How many times does a legislator have to be wrong for his colleagues to look for someone else to follow?
The answer can be found in the Sagebrush Gospel of Matthew. “Because so many could not pay their medical bills, the state of Wyoming had been robbing Peter to pay Paul. Peter and Paul came to him and said, “Lord, if another member of the legislature misleads us, how often should we continue to follow his advice? As many as seven times?” Charlie Scott said to them, “Not seven times, but, I tell you, seventy-seven times.”
A hard count discloses Senator Scott used up his quota. Call the “Guinness Book of World Records” folks. Is it possible that one member of a legislative body could be wrong so many times on a single issue and still have a following?
It started in what seems a "long time ago in a galaxy far, far away." Initially Scott predicted Congress wouldn’t even pass the Affordable Care Act. They did. Then his defective crystal ball told him the 2010 elections would result in Republican majorities in both houses of Congress and they would repeal the law. That didn’t happen. Next he put all his eggs in another basket. Charlie foretold the Supreme Court would find the law unconstitutional. Nope. He then prophesied that Mitt Romney would become president and repeal the act. That didn’t work out so well either.
For three years, most Wyoming legislators have allowed Charlie Scott to lead the debate over Medicaid expansion. He was batting 0 for 4 before this debate began and hasn’t gotten a hit yet. Even the Colorado Rockies would have cut him by now. But then baseball is a team game. Legislators, on the other hand, choose whether to pull their own weight. Too many are willing to allow someone else to do the heavy lifting.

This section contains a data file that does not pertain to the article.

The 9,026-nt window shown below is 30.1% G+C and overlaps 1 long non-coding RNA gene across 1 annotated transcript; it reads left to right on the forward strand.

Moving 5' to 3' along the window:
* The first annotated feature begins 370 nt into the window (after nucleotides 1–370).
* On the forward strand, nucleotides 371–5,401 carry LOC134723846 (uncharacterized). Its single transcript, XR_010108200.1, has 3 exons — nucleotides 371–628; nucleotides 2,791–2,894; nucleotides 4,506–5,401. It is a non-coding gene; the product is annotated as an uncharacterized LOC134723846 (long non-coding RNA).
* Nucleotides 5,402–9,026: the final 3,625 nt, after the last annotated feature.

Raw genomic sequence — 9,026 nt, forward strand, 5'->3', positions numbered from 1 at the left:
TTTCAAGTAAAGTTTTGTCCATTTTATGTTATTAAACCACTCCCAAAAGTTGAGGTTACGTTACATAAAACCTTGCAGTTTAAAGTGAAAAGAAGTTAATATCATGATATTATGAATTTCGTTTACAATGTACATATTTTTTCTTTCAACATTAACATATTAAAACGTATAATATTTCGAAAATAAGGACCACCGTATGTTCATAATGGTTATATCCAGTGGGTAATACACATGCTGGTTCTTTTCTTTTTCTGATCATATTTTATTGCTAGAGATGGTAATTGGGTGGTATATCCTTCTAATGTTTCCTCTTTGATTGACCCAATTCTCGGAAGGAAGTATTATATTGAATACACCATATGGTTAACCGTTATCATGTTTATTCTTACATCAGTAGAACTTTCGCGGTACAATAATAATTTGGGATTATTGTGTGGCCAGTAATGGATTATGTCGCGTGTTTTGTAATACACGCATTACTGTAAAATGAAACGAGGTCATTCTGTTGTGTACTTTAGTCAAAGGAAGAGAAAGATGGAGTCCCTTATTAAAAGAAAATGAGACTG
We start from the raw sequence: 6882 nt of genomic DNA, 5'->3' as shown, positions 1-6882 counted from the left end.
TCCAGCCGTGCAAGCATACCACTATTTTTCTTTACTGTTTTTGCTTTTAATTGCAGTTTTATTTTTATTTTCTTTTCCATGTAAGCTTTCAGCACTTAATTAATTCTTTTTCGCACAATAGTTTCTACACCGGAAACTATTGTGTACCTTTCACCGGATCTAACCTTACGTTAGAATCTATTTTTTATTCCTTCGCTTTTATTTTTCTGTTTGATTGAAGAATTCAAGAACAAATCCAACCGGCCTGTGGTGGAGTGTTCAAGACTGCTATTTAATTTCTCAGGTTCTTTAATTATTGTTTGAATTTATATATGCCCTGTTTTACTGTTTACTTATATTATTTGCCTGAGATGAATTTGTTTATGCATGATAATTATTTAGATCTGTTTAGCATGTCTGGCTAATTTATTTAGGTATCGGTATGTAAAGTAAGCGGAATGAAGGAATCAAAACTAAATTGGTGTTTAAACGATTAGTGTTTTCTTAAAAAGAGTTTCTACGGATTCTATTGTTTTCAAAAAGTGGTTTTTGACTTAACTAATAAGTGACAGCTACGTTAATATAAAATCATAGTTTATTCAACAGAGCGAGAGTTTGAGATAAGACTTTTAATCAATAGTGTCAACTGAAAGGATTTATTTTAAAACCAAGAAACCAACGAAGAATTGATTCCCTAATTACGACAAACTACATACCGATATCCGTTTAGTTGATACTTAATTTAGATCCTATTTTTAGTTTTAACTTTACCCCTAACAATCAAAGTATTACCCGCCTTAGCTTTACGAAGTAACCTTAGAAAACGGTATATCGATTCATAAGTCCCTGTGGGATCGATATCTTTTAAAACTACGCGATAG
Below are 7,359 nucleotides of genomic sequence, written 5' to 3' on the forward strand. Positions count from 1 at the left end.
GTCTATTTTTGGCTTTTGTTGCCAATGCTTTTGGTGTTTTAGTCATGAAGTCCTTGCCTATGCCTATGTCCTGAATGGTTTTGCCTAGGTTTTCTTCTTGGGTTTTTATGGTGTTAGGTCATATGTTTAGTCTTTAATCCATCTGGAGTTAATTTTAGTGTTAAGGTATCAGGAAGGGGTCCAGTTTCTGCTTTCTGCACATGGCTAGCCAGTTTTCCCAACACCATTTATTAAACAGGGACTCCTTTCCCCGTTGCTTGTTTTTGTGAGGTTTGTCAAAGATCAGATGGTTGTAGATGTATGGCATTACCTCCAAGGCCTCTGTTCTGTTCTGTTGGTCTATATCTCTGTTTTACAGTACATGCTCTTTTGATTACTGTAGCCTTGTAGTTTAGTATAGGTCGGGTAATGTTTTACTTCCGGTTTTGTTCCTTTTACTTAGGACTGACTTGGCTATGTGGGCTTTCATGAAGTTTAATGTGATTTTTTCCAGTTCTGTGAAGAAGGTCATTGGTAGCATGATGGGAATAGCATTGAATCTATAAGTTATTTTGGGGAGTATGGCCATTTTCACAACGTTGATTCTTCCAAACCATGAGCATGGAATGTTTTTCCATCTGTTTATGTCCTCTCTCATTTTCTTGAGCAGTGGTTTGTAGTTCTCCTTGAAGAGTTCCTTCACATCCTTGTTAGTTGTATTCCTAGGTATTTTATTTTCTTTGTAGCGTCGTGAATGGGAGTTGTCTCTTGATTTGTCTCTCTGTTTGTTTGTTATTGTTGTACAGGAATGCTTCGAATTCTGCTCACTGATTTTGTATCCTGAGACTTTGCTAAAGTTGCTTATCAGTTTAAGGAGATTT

On this issue, they’ve acceded to Scott despite his consistently wrong calls.
This year is different. Governor Mead has finally decided to lead on Medicaid expansion. Republicans now must choose between the recommendations of their Governor and those of their erstwhile, consistently wrong senate colleague.
The choice should be easy. After all, a majority voted just last year to ask the Wyoming Department of Health experts to study the question and report their recommendation. That was an important step. You see, Medicaid is an enormously complex, often not completely mapped jungle of federal statutes, rules, and decision makers. Getting it right requires the skills of someone who is consistently correct.
WDH did what the legislature asked. They negotiated with the federal government and developed a recommendation. It’s a recommendation that meets the criteria established by the legislature last year, conforms to federal law, and will finally resolve this critical debate.
But, it isn’t good enough for Charlie Scott. He wants another “at-bat,” hoping to go 0 for 5.
In truth, Scott doesn’t want to expand Medicaid. He believes it is socialism. He is hell-bent on making a political statement out of the lives of those who do not have adequate healthcare because they have no health insurance.
His tactics have changed. Instead of fighting expansion head-on, Scott is asking his colleagues to ignore the Health Department experts and follow him once again. As the scripture says, “Not seven times, but, I tell you, seventy-seven times.”
What Charlie won’t tell the legislature is what the experts are saying. Charlie Scott’s “alternative-universe” bill will never be approved by the federal government. Charlie knows that. His scheme is to mislead his colleagues one more time and get them to pass his proposal. Then he can blame the feds when they determine it does not meet the requirements of federal law.
The 18,000 uninsured and the Wyoming hospitals that are losing tens-of-millions each year providing uncompensated care are hoping the legislators who represent them believe in what George W. Bush once said. “Fool me once, shame on - shame on you. Fool me - you can't get fooled again.”